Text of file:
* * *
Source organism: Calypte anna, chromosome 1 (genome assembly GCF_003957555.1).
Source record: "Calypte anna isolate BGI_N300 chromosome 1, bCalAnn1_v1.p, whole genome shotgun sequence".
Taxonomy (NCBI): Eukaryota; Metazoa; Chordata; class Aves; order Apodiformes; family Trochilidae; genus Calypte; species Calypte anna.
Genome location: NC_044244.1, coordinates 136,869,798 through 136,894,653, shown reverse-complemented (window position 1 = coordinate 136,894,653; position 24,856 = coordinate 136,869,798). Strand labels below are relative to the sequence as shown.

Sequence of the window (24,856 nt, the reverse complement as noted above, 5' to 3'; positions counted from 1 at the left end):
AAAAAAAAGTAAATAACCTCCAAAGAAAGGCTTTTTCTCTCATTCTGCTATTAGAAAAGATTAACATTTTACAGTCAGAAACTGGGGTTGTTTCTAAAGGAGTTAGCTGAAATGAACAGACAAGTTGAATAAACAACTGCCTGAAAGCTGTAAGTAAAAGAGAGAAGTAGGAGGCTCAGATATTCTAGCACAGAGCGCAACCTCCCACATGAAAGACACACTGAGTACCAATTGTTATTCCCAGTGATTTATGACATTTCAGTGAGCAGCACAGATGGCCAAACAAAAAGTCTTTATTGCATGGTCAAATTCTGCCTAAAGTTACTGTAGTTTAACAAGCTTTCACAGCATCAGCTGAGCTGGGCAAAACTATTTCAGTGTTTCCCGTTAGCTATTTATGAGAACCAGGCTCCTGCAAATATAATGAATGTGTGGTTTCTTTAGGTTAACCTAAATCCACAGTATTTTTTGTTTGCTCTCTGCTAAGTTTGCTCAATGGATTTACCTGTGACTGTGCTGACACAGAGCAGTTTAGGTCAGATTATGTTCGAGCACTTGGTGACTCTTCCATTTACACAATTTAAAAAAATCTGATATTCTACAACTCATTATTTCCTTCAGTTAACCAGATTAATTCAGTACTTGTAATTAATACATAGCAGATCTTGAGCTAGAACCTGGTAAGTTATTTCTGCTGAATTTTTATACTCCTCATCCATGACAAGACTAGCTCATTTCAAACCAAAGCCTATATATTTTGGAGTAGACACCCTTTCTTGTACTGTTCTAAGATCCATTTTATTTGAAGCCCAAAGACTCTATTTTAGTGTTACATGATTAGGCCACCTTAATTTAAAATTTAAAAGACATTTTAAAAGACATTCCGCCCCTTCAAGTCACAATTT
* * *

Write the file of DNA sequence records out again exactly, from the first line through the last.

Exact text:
Source organism: Calypte anna, chromosome 1 (genome assembly GCF_003957555.1).
Source record: "Calypte anna isolate BGI_N300 chromosome 1, bCalAnn1_v1.p, whole genome shotgun sequence".
Taxonomy (NCBI): Eukaryota; Metazoa; Chordata; class Aves; order Apodiformes; family Trochilidae; genus Calypte; species Calypte anna.
Genome location: NC_044244.1, coordinates 136,869,798 through 136,894,653, shown reverse-complemented (window position 1 = coordinate 136,894,653; position 24,856 = coordinate 136,869,798). Strand labels below are relative to the sequence as shown.

Sequence of the window (24,856 nt, the reverse complement as noted above, 5' to 3'; positions counted from 1 at the left end):
AAAAAAAAGTAAATAACCTCCAAAGAAAGGCTTTTTCTCTCATTCTGCTATTAGAAAAGATTAACATTTTACAGTCAGAAACTGGGGTTGTTTCTAAAGGAGTTAGCTGAAATGAACAGACAAGTTGAATAAACAACTGCCTGAAAGCTGTAAGTAAAAGAGAGAAGTAGGAGGCTCAGATATTCTAGCACAGAGCGCAACCTCCCACATGAAAGACACACTGAGTACCAATTGTTATTCCCAGTGATTTATGACATTTCAGTGAGCAGCACAGATGGCCAAACAAAAAGTCTTTATTGCATGGTCAAATTCTGCCTAAAGTTACTGTAGTTTAACAAGCTTTCACAGCATCAGCTGAGCTGGGCAAAACTATTTCAGTGTTTCCCGTTAGCTATTTATGAGAACCAGGCTCCTGCAAATATAATGAATGTGTGGTTTCTTTAGGTTAACCTAAATCCACAGTATTTTTTGTTTGCTCTCTGCTAAGTTTGCTCAATGGATTTACCTGTGACTGTGCTGACACAGAGCAGTTTAGGTCAGATTATGTTCGAGCACTTGGTGACTCTTCCATTTACACAATTTAAAAAAATCTGATATTCTACAACTCATTATTTCCTTCAGTTAACCAGATTAATTCAGTACTTGTAATTAATACATAGCAGATCTTGAGCTAGAACCTGGTAAGTTATTTCTGCTGAATTTTTATACTCCTCATCCATGACAAGACTAGCTCATTTCAAACCAAAGCCTATATATTTTGGAGTAGACACCCTTTCTTGTACTGTTCTAAGATCCATTTTATTTGAAGCCCAAAGACTCTATTTTAGTGTTACATGATTAGGCCACCTTAATTTAAAATTTAAAAGACATTTTAAAAGACATTCCGCCCCTTCAAGTCACAATTT